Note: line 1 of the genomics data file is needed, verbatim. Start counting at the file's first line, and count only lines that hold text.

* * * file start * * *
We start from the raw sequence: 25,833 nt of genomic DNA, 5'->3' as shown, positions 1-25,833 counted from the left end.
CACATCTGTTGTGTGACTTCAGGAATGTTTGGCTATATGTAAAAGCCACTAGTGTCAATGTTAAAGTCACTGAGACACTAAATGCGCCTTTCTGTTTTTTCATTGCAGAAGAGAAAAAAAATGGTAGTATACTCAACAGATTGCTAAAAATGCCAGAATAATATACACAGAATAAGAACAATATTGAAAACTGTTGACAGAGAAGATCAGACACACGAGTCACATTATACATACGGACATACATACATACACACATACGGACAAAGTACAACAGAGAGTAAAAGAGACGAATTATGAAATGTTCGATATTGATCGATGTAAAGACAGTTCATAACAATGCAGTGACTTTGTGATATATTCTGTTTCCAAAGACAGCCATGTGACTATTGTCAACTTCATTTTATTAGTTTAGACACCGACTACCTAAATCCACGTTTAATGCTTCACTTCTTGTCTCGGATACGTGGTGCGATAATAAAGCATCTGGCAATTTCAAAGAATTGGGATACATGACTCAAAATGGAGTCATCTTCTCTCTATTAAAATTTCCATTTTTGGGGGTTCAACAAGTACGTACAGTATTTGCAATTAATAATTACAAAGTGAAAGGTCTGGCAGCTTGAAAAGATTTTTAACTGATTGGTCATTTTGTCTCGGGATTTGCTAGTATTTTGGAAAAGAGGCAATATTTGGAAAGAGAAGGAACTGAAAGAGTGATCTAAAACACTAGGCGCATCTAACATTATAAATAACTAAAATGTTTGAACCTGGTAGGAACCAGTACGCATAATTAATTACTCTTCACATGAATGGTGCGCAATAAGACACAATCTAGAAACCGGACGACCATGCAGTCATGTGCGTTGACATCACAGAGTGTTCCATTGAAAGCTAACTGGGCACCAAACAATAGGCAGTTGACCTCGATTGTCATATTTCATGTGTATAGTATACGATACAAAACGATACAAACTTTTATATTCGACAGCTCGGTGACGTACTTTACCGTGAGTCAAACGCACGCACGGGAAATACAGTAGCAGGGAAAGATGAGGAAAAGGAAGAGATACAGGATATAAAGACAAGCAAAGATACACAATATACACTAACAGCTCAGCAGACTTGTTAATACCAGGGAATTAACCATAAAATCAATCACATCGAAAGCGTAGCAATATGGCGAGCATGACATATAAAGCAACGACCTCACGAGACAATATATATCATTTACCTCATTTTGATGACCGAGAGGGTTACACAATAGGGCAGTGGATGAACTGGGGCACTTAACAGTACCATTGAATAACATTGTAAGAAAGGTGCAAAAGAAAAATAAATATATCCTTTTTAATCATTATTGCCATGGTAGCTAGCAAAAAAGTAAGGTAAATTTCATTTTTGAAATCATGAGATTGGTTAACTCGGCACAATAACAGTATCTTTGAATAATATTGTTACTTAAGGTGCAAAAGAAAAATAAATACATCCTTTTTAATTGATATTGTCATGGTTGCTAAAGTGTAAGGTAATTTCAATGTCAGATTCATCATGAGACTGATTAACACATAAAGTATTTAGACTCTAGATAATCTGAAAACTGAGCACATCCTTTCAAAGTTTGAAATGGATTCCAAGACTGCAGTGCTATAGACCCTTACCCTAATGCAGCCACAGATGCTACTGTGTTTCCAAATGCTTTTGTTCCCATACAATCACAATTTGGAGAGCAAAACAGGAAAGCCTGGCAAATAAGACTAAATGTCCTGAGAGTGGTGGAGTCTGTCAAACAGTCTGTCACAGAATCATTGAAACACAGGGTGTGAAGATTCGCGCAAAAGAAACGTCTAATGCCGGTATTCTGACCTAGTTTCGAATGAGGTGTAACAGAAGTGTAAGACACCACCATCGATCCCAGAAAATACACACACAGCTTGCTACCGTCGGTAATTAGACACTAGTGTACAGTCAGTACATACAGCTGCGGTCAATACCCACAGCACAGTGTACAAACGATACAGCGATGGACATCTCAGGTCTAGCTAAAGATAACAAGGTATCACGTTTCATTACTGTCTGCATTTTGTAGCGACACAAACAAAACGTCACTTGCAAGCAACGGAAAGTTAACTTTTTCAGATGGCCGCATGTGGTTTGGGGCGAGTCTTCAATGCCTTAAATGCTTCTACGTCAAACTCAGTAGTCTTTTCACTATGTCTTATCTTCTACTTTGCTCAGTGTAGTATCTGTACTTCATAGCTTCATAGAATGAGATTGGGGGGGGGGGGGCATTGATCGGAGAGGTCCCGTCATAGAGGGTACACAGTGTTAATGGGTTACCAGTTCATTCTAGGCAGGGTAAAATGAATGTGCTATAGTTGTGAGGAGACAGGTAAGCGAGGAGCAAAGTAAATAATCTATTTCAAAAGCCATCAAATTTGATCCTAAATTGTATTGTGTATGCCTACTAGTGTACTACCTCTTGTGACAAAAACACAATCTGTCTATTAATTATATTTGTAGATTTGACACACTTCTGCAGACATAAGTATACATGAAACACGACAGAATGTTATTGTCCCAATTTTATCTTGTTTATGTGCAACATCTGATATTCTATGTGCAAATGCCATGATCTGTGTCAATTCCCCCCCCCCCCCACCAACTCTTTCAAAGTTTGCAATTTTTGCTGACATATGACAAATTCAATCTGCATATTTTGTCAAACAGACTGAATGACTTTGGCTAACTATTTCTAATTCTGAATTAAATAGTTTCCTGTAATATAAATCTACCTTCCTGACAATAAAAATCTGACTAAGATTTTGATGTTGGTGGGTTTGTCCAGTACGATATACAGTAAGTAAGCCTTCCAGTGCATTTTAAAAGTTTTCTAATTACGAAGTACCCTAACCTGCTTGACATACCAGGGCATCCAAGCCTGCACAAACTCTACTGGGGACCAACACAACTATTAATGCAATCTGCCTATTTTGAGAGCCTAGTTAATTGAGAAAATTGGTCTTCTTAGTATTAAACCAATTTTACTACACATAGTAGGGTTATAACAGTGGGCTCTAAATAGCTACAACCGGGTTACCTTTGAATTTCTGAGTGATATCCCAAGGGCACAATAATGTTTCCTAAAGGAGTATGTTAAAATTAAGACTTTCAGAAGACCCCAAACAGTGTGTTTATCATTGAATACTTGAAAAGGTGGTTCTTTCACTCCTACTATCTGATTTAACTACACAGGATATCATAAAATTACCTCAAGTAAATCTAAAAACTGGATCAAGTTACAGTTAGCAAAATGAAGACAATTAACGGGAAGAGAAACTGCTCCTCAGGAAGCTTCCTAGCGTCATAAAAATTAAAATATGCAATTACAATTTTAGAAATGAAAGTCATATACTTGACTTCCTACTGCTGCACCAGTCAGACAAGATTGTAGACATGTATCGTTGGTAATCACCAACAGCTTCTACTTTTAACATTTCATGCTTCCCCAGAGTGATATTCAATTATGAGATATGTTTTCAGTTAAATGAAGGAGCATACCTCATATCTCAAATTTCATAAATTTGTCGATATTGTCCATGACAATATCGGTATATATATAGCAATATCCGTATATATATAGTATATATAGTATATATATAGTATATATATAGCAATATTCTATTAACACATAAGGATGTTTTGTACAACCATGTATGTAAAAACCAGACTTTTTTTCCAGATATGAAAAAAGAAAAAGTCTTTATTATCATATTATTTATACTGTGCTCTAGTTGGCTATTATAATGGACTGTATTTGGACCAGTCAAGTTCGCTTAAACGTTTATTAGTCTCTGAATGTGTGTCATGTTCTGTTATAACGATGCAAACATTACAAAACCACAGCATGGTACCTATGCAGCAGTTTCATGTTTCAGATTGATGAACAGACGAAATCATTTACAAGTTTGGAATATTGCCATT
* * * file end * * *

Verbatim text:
We start from the raw sequence: 25,833 nt of genomic DNA, 5'->3' as shown, positions 1-25,833 counted from the left end.